efficiency, energy conservation, demand response, smart energy and
    clean energy. The green gap in communications contributes to a growing
    misalignment between customers’ stated intentions, e.g., their desire
    to be more green or frugal with energy consumption, and their actual
    behavior

    Translation: When it comes to energy and environment, companies
    don’t speak to consumers in a language they understand, undermining
    green behavior.

    For example, most consumers can’t articulate the difference between
    the "energy conservation" and "energy efficiency" and only one in three
    Americans understands the term "smart energy." Four in ten don’t know
    what "demand response" refers to (and the rest are probably lying —
    it’s pretty geeky terminology).

  • And then there’s Getty Images, which recently published its annual MAP Report on Going Green (cost is $750, but free excerpts here — PDF).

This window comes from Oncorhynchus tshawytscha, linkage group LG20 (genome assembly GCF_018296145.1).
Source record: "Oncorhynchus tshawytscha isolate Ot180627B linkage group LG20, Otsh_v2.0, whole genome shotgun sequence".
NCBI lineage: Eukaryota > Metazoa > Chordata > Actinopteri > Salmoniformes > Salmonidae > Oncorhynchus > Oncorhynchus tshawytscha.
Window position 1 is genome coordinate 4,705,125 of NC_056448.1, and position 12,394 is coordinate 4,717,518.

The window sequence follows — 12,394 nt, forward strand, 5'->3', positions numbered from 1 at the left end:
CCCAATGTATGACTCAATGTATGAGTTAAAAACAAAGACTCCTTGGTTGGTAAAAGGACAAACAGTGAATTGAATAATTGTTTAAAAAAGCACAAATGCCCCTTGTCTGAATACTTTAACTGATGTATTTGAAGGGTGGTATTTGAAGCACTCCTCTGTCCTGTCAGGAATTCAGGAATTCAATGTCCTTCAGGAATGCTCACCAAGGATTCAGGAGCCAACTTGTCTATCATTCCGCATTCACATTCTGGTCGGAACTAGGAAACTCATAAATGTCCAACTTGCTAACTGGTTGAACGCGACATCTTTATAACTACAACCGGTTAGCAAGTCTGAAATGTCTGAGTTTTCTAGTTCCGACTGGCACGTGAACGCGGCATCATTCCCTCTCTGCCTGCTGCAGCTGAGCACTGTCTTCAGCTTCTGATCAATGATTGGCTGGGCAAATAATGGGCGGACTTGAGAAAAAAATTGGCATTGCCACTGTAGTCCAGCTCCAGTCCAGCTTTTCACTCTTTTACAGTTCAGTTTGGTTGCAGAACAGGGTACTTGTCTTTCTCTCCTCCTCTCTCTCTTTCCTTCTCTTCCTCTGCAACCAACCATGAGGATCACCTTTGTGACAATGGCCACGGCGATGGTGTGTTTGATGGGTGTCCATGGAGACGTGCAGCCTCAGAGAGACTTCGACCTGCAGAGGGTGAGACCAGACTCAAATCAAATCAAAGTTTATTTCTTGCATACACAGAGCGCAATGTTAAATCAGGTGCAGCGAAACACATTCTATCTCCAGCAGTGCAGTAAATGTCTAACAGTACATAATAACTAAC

The study attempted to look at the images that most resonate with
    consumers on environmental topics. Getty assessed 2,500 advertising
    campaigns from last year and concluded that many of the conventional
    images used to promote green campaigns were in danger of becoming
    visual clichés. Getty also surveyed consumers about which shade of
    greens they most associated with the environment, showing them four
    samples: forest, kelly, olive, and lime. For what it’s worth, forest
    green won, hands down. (I interviewed Getty’s Denise Waggoner on the
    topic a few months ago for GreenBiz Radio, which you can listen to here.)

    What does it all mean? The sum of all of these reports is pretty
    clear: Talking the green talk is no simple matter, what with the lack
    of definitions, the high expectations, and the countless critics and
    watchdogs ready to pounce if you don’t get it right. The public is
    hungry for companies to look up to, but they don’t trust what they
    hear. Like an oft-spurned lover, they are cautious and wary of being
    seduced — though always hoping that this time it just might be the real
    deal.


  • Joel Makower is executive editor of GreenBiz.com http://www.greenbiz.com/, and writes the blog Two Steps Forward http://makower.typepad.com/joel_makower/, where this article originally appeared. Reprinted with permission.